To find characters or substrings with in a string indexOf() and lastIndexOf() methods can be used.
You can also use contains() method
public boolean contains(CharSequence s) - Returns true if and only if this string contains the specified sequence of char values. Otherwise it returns false.
Using intern() method you can still get string object from the pool (if it exists) even if new operator is used to create a string.
When the intern method is invoked, if the pool already contains a string equal to this String object as determined by the equals(Object) method, then the string from the pool is returned. Otherwise, this String object is added to the pool and a reference to this String object is returned.
When String literals are created they are stored in a String pool and that is a common pool; which me if there are two strings literals having the same content then those string will share the space in the pool.
When String object is created by assigning a string literal, pool will be checked to verify if there is any existing object with the same content if there is then that existing reference is used, no new object is created in that case. If no object is found with the same content then this new literal will be added in the pool.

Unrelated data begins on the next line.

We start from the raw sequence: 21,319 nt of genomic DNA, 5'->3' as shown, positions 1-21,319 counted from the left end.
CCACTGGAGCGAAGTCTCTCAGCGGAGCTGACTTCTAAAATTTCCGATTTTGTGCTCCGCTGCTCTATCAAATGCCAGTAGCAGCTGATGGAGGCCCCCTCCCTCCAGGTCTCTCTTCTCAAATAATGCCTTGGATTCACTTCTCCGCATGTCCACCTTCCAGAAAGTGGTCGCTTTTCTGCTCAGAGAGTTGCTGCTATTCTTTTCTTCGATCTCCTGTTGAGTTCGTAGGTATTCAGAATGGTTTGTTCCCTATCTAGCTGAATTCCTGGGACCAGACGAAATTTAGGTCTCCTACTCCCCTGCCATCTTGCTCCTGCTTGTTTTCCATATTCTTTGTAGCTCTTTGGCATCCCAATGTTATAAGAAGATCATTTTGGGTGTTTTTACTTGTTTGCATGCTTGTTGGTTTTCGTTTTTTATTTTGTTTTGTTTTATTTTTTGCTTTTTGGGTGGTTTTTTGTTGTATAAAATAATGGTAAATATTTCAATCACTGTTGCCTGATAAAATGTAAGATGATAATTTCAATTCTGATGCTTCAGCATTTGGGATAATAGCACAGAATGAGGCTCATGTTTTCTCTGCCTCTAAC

String pool is stored in the heap.
Yes, StringBuffer class is final in Java.
With Java 8 join() method has been added in the String class which makes it very easy to join the multiple strings.
join method has two overloaded versions -
No StringBuilder class is not thread safe. That makes it faster than StringBuffer.
String is immutable where as both StringBuffer and StringBuilder are mutable.
String and StringBuffer are thread safe where as StringBuilder is not thread safe.
Since strings are objects so strings can of course be created using new operator. String class has more than 10 constructors to create Strings which ranges from taking nothing as parameter to taking char array, StringBuffer, StringBuilder, another String as argument.